• More and more I find myself repeating Don Edwards’ lyric, “I thanks the lord I wasn’t born no later than I was…”
The wimpification of America continues apace, with this from the Pittsburg Post Gazette:
A backpacking trip in the Rothrock State Forest and day hikes in the Laurel Highlands and Shenandoah National Park in Virginia were among the Penn State Outing Club’s 2018 spring-term events.
After this weekend, though, the 98-year-old organization has nothing on its calendar, and unless things change, it won’t.
The Outing Club isn’t allowed to go outside anymore.
According to an announcement posted by the club on its website last week, the university will not allow the club to organize and run outdoor, student-led trips starting next semester.
“This is a result,” the announcement said, “of an assessment of risk management by the university that determined that the types of activities in which PSOC engages are above the university’s threshold of acceptable risk for recognized student organizations.”
That’s right, the land once roamed by Shawnee, Delaware and Long Knife warriors, is now deemed too dangerous for college students. As mi hermano John Cornelius notes, “Somebody has a serious rectal-cranial inversion. Possibly terminal.”
• The History Channel’s SEAL Team drama Six returns Memorial Day Weekend. I’ve taken History Channel to task recently, but this series is pretty good, thanks in large part to the presence of Walt Goggins. That dude has a penchant for surviving shots to the chest. Just ask Raylan Givens.
• A couple of weeks back I listened to a podcast featuring Don Winslow, author of The Power of the Dog and The Cartel. I love his dark and powerful work and I respect the man. If you are a writer, this podcast will inspire the hell out of you. Listen here.
• I owe a great debt of gratitude to our own Breaker Morant for introducing me to the works of T.V. Bulpin. His narrative histories of the Southern Africa frontier are just a delight — solid history well told, with an eye for eccentric characters. Get yourself a copy of To the Banks Of The Zambezi, his history of what is now Zimbabwe from the Age of Exploration through the founding of Rhodesia. Pour yourself a beverage, smoke a cigar and be transported to another time and place…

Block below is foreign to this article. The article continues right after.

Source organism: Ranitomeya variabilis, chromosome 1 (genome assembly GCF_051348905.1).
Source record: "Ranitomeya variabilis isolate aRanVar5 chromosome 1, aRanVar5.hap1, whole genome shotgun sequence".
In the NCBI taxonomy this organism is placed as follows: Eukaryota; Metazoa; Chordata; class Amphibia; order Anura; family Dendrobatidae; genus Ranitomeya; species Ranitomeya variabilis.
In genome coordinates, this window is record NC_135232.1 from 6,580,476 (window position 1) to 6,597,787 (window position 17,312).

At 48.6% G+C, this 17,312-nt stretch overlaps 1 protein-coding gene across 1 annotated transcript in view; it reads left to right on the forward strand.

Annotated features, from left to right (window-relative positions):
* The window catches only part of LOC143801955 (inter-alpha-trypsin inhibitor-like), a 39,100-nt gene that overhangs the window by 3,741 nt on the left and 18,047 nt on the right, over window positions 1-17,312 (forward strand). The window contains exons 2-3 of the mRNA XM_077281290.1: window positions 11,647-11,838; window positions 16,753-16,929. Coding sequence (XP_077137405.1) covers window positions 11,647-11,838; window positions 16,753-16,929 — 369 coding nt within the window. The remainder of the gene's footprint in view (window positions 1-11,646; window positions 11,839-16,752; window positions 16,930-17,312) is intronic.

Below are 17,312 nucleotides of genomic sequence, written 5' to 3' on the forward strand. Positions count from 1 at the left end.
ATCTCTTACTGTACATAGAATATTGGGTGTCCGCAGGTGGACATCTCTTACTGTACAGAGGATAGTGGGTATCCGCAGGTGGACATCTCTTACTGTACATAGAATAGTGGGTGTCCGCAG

• Thanks to Bulpin, I am now hot on the trail of “the Prince of Frontiersmen,” one Johan Colenbrander. Raised among the Zulu and fluent in their tongue, Colenbrander was one of Cecil Rhodes agents in securing a mining concession from Ndebele King Lobengula. Trusted by the African tribesmen, he led a native contingent in the 1896 Matabele Uprising and was Rhodes’ translator at the great indaba (conference) that ended the rebellion. A British loyalist, he led a counter-guerrilla force in the Boer War, chasing Commandant Scheepers in the Cape and some of the last Boer bitterenders in the Transvaal.
A crack shot, an ace rider, he was one of the great Frontier Partisans — and a man with a fine mustache. Bulpin wrote a narrative biography of the man in 1961, based on research by Colenbrander’s son. It’s on its way…
• Also ordered up The Cowboy Capitalist by Charles van Onselen — a reassessment of the 1896 Jameson Raid into the Transvaal and the workings of John Hayes Hammond in that great filibustering disaster. I’ve been reading van Onselen’s book Masked Raiders about the highwaymen (mostly Irish) of 1880s/90s South Africa. The man sure can follow a trail. It’s quite fascinating to tease out the connections between and among the various frontiers of the Age of Imperialism — the U.S., Canada, Mexico, South America, Southern Africa, Australia. Not only are there many similarities of conditions and social and cultural activities and outlooks, a lot of the characters involved actually spent time on multiple frontiers, especially those involved in mining.
• The Cherokee Civil War is getting the mainstream Big Book treatment in John Sedgwick’s Blood Moon. I’ll get to it, eventually, when I return from the veld. It’s gratifying that some of these less well-known frontier stories are getting mainstream play, as with Autumn of the Black Snake.
• The ace badass lawman Bass Reeves is going to get his moment on the big screen. According to Deadline:
“(Chloe) Zhao is writing and will direct the pic, which will follow Reeves’ journey as a young man born into slavery in 1838 who fled to the Indian Territory in search of freedom and went on to become one of the greatest lawmen of the American West. Zhao made her directorial debut with the film Songs My Brothers Taught Me, which was produced by Forest Whitaker and debuted at the 2015 Sundance Film Festival. Her follow-up feature, The Rider, premiered at Cannes and won the Art Cinema Award. In addition, the film earned her a nom for Best Feature and Best Director at this year’s Independent Spirit Award, where she also picked up the Bonnie Award for innovative vision and breakthrough work of female directors.”